Intimate Partner Violence and Psychological Distress Among Emerging Adult Women: A Bidirectional Relationship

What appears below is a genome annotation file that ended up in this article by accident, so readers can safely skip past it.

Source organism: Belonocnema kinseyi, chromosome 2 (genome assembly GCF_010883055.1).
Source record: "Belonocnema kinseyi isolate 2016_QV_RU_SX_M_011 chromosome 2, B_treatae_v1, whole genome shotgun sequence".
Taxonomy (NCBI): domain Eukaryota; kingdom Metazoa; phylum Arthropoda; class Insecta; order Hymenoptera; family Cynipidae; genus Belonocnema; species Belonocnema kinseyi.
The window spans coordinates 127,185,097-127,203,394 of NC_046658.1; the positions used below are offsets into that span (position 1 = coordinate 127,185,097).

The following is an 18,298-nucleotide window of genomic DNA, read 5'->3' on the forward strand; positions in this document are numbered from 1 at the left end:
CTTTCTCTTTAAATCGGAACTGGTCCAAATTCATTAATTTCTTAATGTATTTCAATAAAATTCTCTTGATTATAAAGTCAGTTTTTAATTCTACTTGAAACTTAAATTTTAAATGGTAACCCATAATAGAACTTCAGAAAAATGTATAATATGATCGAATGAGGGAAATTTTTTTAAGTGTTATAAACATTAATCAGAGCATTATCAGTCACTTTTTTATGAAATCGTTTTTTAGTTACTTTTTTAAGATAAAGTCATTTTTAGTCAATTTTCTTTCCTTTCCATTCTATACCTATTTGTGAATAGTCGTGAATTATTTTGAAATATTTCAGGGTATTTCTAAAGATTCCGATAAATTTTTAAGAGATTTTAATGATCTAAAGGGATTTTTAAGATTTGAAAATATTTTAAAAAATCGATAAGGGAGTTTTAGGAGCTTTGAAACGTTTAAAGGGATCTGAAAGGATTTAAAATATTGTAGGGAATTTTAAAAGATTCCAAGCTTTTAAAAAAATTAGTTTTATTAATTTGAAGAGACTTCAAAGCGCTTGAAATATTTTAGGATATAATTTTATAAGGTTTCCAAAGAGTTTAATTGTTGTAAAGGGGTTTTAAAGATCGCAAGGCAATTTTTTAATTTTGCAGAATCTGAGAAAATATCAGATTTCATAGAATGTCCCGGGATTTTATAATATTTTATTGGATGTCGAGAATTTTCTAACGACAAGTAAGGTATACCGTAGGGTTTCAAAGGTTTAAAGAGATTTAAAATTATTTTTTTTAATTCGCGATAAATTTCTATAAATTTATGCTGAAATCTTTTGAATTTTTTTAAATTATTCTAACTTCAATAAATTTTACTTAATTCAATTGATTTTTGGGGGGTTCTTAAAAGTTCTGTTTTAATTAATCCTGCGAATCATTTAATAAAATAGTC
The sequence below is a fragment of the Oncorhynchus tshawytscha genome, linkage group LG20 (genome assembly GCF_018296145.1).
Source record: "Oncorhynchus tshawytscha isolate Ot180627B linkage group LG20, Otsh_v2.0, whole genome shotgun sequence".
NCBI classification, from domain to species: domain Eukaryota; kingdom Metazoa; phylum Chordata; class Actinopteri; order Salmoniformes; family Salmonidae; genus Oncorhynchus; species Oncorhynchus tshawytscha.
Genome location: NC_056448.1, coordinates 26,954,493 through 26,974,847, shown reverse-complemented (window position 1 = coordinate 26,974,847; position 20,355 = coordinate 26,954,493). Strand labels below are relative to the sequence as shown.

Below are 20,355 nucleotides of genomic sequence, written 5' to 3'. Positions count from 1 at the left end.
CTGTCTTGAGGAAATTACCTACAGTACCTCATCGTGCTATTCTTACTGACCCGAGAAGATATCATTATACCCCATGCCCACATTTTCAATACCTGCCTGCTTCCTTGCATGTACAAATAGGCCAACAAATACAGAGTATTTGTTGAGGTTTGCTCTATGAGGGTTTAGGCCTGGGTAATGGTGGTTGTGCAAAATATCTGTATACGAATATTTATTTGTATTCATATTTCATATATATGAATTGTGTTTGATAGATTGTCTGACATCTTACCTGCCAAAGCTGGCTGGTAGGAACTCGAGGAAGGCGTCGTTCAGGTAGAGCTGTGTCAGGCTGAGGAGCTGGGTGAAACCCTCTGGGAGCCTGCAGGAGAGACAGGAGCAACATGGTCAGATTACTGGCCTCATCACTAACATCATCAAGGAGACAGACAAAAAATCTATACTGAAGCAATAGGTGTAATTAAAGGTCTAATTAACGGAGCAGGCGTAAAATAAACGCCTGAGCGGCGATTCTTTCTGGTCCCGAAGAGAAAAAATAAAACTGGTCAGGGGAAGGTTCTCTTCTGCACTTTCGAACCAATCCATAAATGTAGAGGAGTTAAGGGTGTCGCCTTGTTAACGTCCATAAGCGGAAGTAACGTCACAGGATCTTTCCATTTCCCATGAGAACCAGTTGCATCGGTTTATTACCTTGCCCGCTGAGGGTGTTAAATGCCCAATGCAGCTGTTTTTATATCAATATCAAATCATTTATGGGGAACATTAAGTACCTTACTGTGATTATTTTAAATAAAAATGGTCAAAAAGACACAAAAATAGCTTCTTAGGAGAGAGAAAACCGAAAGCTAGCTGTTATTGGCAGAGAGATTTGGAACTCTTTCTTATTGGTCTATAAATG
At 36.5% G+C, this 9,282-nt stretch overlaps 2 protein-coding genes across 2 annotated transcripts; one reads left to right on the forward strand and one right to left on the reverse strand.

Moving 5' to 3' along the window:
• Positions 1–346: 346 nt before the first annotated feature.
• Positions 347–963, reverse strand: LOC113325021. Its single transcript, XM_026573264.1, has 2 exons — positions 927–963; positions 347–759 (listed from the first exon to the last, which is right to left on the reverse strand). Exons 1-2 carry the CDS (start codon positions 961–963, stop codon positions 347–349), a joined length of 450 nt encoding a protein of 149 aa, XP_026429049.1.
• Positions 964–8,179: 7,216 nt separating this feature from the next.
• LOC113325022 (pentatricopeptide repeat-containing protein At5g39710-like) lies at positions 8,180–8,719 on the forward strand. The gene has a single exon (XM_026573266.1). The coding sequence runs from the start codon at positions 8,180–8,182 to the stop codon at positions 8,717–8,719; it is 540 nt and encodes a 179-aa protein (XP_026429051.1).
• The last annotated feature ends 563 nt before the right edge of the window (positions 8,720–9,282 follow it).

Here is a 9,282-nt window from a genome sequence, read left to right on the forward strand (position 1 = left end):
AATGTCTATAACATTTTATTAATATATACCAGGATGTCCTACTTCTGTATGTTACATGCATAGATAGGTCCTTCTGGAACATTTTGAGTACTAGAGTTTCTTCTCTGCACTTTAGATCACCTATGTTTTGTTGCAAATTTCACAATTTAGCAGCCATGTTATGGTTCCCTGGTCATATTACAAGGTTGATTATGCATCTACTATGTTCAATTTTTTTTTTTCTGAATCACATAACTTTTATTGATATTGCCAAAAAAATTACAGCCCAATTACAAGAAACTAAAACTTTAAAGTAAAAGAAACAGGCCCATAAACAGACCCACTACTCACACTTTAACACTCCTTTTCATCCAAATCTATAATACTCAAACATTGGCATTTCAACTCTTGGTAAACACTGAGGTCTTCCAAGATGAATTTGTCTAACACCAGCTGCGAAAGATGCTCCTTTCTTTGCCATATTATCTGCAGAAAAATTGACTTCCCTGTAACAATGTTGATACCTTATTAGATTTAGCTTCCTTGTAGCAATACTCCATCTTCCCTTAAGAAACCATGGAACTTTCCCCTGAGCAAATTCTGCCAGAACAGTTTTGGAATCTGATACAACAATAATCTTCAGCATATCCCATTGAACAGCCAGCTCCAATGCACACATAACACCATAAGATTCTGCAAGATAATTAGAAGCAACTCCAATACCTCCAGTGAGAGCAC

Background: Intimate partner violence (IPV) and psychological distress (PD) are major public health concerns among emerging adult women. Emerging adulthood presents a complex set of new experiences and challenges that pose a risk to normative development. In particular, an increased prevalence of IPV and PD during this time period may lead to long-term health consequences.Methods: Data from the Relationship Dynamics and Social Life study, a longitudinal study of a racially and socioeconomically diverse population-representative random sample of 726 partnered women, aged 18-19, residing in a Michigan county, and followed for 2.5 years, were used to investigate the relationship between IPV and PD. Logistic regression models predicted each measure of PD (depression, stress, loneliness, self-esteem) as a function of past IPV (none, psychological violence only, any physical violence), and multinomial logistic regression models predicted subsequent weekly IPV as a function of each measure of PD.Results: PD and IPV were prevalent among emerging adult women. Past psychological IPV was associated with experiencing all four distress measures. Past physical IPV was also associated with depression, stress, and loneliness, but not self-esteem. Women with each PD were more likely to subsequently experience psychological violence, and women who reported stress were more likely to subsequently experience any physical violence.Conclusions: The IPV-PD relationship is bidirectional. Women who experienced past IPV were more likely to report PD. Conversely, women who experienced PD were at a greater risk of subsequent IPV.